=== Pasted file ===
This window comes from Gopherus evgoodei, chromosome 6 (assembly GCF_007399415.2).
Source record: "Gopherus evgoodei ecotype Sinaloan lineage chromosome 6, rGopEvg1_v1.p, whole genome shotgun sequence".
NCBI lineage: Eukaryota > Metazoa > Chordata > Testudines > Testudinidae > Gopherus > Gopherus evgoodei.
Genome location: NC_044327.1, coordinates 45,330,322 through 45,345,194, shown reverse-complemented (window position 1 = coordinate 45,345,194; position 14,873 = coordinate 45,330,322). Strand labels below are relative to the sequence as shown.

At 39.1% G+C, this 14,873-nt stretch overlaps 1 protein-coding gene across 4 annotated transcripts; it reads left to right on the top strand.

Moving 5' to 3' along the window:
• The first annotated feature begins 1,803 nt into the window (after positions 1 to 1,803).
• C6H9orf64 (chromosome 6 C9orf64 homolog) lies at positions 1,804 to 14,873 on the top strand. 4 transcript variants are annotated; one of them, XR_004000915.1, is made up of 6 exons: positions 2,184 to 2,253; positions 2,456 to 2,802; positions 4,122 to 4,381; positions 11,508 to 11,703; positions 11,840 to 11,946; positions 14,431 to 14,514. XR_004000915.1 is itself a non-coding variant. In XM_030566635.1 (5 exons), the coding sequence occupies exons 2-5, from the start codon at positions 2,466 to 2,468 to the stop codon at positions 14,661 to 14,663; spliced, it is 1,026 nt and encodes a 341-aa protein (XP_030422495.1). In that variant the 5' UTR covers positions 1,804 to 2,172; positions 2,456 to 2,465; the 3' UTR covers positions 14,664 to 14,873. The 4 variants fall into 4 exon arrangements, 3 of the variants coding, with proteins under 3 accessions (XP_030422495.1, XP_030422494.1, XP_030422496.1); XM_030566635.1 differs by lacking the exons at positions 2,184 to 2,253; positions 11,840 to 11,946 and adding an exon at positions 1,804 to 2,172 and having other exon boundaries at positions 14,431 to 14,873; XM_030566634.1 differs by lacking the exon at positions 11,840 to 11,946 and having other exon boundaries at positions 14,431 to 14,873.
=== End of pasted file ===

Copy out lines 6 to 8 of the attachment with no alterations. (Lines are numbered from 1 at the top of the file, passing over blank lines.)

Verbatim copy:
Moving 5' to 3' along the window:
• The first annotated feature begins 1,803 nt into the window (after positions 1 to 1,803).
• C6H9orf64 (chromosome 6 C9orf64 homolog) lies at positions 1,804 to 14,873 on the top strand. 4 transcript variants are annotated; one of them, XR_004000915.1, is made up of 6 exons: positions 2,184 to 2,253; positions 2,456 to 2,802; positions 4,122 to 4,381; positions 11,508 to 11,703; positions 11,840 to 11,946; positions 14,431 to 14,514. XR_004000915.1 is itself a non-coding variant. In XM_030566635.1 (5 exons), the coding sequence occupies exons 2-5, from the start codon at positions 2,466 to 2,468 to the stop codon at positions 14,661 to 14,663; spliced, it is 1,026 nt and encodes a 341-aa protein (XP_030422495.1). In that variant the 5' UTR covers positions 1,804 to 2,172; positions 2,456 to 2,465; the 3' UTR covers positions 14,664 to 14,873. The 4 variants fall into 4 exon arrangements, 3 of the variants coding, with proteins under 3 accessions (XP_030422495.1, XP_030422494.1, XP_030422496.1); XM_030566635.1 differs by lacking the exons at positions 2,184 to 2,253; positions 11,840 to 11,946 and adding an exon at positions 1,804 to 2,172 and having other exon boundaries at positions 14,431 to 14,873; XM_030566634.1 differs by lacking the exon at positions 11,840 to 11,946 and having other exon boundaries at positions 14,431 to 14,873.